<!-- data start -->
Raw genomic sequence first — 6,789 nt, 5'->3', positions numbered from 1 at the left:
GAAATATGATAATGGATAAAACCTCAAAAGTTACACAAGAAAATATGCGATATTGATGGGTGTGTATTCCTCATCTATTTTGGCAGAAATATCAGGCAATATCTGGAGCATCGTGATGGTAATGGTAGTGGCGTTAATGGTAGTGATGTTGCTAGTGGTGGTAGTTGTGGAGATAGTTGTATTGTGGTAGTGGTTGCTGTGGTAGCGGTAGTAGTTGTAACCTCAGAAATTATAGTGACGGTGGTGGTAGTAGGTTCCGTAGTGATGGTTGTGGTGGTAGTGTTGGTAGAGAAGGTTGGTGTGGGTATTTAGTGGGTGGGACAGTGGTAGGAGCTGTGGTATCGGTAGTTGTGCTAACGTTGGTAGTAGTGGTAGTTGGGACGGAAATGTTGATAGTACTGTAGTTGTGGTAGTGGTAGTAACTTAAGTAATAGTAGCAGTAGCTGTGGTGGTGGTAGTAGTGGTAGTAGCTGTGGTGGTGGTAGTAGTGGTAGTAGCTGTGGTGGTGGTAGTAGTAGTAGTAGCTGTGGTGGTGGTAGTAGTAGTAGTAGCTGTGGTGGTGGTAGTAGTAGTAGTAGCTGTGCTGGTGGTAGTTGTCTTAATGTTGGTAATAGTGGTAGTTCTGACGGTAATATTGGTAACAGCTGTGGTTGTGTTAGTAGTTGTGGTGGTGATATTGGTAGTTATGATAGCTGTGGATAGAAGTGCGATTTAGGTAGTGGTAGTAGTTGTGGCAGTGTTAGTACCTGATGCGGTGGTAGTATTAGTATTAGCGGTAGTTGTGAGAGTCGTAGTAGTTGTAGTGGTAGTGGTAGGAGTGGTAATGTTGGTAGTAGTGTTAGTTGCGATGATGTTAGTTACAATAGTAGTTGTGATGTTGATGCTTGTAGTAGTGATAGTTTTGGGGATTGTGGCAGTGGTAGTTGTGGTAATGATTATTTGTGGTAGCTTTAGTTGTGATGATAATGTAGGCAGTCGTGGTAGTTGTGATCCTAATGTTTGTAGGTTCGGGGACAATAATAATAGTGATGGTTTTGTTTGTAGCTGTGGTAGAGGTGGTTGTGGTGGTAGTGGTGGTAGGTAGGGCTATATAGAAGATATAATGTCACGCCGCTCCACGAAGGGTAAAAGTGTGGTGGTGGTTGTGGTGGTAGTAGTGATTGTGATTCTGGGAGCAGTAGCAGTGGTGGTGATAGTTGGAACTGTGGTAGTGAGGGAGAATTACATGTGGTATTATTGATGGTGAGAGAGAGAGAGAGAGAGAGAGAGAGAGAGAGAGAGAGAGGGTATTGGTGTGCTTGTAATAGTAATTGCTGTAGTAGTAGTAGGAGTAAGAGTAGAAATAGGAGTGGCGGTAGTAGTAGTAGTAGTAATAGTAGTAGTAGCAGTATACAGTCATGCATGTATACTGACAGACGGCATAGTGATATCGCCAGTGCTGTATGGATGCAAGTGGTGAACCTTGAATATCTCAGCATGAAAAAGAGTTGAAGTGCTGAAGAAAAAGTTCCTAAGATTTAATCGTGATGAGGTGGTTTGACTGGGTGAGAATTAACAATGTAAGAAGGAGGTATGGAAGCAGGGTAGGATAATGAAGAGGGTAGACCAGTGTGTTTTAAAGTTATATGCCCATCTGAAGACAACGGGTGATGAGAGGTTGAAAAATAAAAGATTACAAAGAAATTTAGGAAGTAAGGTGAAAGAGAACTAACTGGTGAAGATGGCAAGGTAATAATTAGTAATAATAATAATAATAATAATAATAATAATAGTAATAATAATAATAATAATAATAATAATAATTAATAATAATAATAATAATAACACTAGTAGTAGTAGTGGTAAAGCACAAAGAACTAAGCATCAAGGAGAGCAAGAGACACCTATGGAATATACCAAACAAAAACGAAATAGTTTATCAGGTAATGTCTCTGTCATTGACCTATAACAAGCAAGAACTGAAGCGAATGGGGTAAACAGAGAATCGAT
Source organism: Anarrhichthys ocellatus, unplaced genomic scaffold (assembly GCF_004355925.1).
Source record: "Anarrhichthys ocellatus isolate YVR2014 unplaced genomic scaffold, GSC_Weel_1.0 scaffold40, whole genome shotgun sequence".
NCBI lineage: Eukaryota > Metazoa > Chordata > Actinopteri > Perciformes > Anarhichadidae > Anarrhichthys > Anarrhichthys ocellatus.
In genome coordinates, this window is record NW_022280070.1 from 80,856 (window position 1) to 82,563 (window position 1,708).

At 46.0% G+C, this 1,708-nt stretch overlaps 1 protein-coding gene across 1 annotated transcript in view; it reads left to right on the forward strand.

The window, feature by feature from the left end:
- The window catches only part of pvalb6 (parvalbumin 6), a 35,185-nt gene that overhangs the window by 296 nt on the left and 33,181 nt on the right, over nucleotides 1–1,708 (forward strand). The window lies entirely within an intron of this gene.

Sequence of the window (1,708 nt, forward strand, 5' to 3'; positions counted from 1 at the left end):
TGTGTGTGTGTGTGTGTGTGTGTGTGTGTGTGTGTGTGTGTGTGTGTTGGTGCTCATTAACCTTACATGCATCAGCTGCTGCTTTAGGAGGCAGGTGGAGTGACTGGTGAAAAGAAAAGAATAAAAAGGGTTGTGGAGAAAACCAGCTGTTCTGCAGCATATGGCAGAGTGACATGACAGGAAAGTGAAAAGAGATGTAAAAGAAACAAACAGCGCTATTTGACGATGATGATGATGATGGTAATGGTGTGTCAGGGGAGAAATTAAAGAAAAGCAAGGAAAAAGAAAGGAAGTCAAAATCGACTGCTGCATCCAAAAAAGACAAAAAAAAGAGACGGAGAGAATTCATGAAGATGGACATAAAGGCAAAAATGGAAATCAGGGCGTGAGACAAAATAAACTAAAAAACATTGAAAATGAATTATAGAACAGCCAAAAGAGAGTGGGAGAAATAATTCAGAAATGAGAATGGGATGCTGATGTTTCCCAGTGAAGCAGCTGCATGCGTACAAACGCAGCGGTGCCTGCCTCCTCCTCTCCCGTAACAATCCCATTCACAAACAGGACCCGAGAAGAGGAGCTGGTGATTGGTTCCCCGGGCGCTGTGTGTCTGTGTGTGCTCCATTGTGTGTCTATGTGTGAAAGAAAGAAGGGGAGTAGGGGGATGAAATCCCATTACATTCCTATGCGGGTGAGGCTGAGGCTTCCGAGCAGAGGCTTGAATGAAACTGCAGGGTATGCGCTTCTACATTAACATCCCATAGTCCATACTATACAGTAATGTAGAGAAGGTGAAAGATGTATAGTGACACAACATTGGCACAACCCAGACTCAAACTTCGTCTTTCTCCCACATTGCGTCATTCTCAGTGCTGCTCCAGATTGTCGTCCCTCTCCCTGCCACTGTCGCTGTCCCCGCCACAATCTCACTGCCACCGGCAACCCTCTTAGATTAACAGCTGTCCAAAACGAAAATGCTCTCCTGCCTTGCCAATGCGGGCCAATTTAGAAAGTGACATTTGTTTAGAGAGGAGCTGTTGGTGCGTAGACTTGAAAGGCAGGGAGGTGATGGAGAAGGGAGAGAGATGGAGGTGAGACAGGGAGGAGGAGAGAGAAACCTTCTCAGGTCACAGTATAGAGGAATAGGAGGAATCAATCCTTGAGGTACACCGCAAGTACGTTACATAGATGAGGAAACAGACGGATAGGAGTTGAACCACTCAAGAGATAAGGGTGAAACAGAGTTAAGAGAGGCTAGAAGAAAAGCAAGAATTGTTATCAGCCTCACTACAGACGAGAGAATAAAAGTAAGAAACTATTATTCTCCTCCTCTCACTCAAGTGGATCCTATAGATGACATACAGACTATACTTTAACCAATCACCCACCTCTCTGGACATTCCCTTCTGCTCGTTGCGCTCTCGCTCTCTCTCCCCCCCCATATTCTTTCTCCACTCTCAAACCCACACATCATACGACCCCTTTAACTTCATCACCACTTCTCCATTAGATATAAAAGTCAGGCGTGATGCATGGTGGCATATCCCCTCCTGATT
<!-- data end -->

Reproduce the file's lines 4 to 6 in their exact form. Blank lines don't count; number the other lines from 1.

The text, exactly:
Source record: "Anarrhichthys ocellatus isolate YVR2014 unplaced genomic scaffold, GSC_Weel_1.0 scaffold40, whole genome shotgun sequence".
NCBI lineage: Eukaryota > Metazoa > Chordata > Actinopteri > Perciformes > Anarhichadidae > Anarrhichthys > Anarrhichthys ocellatus.
In genome coordinates, this window is record NW_022280070.1 from 80,856 (window position 1) to 82,563 (window position 1,708).